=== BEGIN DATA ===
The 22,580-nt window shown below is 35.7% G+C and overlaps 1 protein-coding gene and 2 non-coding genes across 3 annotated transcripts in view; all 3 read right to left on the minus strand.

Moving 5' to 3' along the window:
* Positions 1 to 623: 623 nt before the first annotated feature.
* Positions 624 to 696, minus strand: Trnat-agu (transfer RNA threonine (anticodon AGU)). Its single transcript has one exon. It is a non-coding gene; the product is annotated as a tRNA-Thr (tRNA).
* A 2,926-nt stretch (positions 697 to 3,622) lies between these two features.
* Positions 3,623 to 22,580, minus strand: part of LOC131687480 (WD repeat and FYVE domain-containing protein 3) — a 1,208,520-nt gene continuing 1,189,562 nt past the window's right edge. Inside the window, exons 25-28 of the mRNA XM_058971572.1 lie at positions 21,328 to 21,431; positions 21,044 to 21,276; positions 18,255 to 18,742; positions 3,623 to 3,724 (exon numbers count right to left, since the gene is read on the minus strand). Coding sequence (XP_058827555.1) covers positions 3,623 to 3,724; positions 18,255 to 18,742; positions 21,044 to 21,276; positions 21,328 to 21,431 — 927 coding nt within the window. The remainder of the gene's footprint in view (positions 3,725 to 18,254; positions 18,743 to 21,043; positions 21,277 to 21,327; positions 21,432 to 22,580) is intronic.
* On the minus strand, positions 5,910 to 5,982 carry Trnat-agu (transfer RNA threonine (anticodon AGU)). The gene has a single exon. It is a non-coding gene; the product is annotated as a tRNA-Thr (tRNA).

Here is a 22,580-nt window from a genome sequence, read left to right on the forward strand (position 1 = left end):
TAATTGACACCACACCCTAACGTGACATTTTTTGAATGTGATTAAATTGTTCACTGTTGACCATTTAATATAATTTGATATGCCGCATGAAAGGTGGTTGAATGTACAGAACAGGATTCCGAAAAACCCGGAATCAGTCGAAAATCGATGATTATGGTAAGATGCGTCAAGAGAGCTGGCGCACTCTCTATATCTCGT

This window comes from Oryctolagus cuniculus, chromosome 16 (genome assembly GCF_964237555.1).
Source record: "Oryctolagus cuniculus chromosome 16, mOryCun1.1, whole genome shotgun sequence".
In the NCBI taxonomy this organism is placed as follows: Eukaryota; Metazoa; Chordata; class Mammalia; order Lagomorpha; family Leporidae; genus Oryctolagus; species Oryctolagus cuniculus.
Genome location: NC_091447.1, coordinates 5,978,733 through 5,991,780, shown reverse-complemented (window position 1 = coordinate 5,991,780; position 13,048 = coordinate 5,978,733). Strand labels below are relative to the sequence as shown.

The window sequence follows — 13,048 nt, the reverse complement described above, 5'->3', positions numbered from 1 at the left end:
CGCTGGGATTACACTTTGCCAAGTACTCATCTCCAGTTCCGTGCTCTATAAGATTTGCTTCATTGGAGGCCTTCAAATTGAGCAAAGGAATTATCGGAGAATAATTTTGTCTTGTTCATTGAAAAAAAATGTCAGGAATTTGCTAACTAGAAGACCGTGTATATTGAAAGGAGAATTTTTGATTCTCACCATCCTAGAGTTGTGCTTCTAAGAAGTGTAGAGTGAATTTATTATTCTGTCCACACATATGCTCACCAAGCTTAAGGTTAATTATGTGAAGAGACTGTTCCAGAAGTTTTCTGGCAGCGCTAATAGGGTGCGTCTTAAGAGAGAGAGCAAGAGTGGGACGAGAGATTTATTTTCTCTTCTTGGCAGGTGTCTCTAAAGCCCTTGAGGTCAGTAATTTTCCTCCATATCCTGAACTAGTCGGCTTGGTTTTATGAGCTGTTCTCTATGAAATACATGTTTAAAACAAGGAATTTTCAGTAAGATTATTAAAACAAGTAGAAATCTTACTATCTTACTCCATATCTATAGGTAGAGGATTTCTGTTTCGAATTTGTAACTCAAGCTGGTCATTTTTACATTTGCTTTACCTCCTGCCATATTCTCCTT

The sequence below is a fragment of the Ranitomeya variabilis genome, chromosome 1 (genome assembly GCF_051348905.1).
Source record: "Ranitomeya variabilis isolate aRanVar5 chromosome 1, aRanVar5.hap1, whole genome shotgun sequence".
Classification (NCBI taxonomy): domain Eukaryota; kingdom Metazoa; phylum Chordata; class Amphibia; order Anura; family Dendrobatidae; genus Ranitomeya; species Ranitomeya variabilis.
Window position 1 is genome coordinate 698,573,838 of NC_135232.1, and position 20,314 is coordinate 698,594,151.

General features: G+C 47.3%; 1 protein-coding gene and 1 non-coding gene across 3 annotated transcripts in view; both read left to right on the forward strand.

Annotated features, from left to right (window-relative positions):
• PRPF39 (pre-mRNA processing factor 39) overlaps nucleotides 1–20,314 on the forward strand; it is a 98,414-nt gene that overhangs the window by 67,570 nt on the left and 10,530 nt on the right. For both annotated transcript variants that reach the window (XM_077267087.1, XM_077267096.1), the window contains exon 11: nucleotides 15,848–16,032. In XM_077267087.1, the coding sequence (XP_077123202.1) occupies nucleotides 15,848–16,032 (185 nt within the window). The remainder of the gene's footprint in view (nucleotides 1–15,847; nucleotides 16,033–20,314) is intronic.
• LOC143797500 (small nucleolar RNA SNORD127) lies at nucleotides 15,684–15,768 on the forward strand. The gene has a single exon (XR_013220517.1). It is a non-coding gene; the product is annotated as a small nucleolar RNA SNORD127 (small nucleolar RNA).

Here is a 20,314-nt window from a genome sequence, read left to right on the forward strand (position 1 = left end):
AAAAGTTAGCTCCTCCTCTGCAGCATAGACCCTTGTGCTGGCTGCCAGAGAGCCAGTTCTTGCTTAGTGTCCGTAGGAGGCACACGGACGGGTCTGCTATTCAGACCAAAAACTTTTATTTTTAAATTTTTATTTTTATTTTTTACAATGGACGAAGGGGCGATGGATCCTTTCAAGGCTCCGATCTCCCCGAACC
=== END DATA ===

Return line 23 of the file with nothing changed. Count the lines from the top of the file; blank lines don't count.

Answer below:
• LOC143797500 (small nucleolar RNA SNORD127) lies at nucleotides 15,684–15,768 on the forward strand. The gene has a single exon (XR_013220517.1). It is a non-coding gene; the product is annotated as a small nucleolar RNA SNORD127 (small nucleolar RNA).